Forgive me, I don't really like people.
En masse that is, it makes 80% of us our worst selves.
When gorgeous, lovely, naive and optimistic dreamers ask:
"Why can't we all just get along?"
I can tell them why, It's called commuting.
When people revert to a base survivalist instinct during that peak of human mass activity and lose all sense of respect and manners, how can we expect them to be kinder at the big stuff? Especially when the small stuff seems like a mountain. Having said this when another fellow commuter holds the stead fast sincere, politeness and manners I adhere to, they restore my hope that my most cynical instincts aren't true.
So, between my bin stealing neighbours and my ill mannered commuting cohort I felt pretty grumpy this morning.
Like a lot of the best magazines its a free digital mag. I've been to NYC many times as my oldest BFF lives there and also publishes a free digital mag, Clutter Magazine, a perfect read for your designer vinyl fix and DIY toy/art makers. However I had never been to a little shop in Brooklyn called Desert Island. Its now on my 'to visit' list next time out.
A feature on Desert Island's owner Gabe Fowler resonated deeply this morning. We are both long time comic and zine buyers. We are collectors/hoarders of physical shiny things. I only download music if its free or comes with a vinyl record I've bought. I want the physicality of liner notes and the ritual of choosing and opening a case/sleeve.
The article writer, Matthew James-Wilson makes an astute observation that I know to be true about my experience of browsing and buying from comic book shops:
"I believe what the store truly specialises in is exposing people to the work that is waiting to leave an impact on them and giving them the confidence and platform to continue making art themselves" - Matthew James-Wilson
As makers ourselves and enablers of others creativity we rely upon the physical exploration of materials and how creating connects to our own personal experience and identity. Just as a book can leave a mark, jewellery can act as armour and an expression of who you are.
My favourite comic is a ltd, hand bound, sketch cover version of Jeffrey Brown's 'A.I.E.O.U' - he's a pretty big deal now after transitioning from writing and drawing about relationship anecdotes for indie publishers to observations on parenthood in the Star Wars universe stocked in your local supermarket. There is a reverence to handling and opening this precious book and the honesty and sincerity of those relationship moments that are universal hits home in their rawness. Just thinking about the first time I opened that book, upon its arrival gives me slight goosebumps and a sense of awe at that little book.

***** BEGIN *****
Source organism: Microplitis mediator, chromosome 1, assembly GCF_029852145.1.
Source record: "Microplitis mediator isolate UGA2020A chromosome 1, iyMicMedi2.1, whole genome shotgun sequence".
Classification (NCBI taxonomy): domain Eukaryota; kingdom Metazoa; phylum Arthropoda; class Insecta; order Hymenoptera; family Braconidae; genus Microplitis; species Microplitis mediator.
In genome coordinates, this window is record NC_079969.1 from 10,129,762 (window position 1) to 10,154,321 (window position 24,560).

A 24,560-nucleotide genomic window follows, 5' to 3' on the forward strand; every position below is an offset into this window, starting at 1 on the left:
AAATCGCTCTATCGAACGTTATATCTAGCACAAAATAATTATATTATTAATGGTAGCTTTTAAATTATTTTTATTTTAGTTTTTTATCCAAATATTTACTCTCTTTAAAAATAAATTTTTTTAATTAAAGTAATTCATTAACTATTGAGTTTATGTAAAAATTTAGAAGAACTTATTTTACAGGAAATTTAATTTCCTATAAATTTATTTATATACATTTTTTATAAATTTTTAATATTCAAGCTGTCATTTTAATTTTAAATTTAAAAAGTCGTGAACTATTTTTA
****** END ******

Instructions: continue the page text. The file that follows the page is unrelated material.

The article inevitably explores the impact the internet has on the demand for print media. I don't buy digital comics, even though I know I don't live in a house big enough for all of my stuff. Do we lose something if we only gorge on culture and art through a screen? How does the filter and distance that provide impact upon our experience with those images and words?
"I guess if I have a fear as someone who's basically getting older it's that a younger generation will be totally fine with coldness of the internet, and to me its all alienating about culture. I don't want culture to be cold. I want culture to be warm. I want it to be about human interaction." - Gabe Fowler
The tactile nature of opening a book, breaking a spine, handling your jewellery and putting it around your neck. Your decision to invest in these things and undertake the ritual of these acts creates a connection that each creative maker hopes for. Makers create firstly for themselves and then hope it can only find meaning and an aesthetic interest to strangers across the world.
Seeing you wear our jewellery and your feedback makes me feel a little less alone, a lot more purposeful, and a little bit like a sea of change could happen on that morning commute to make it a little less frustrating and a bit kinder.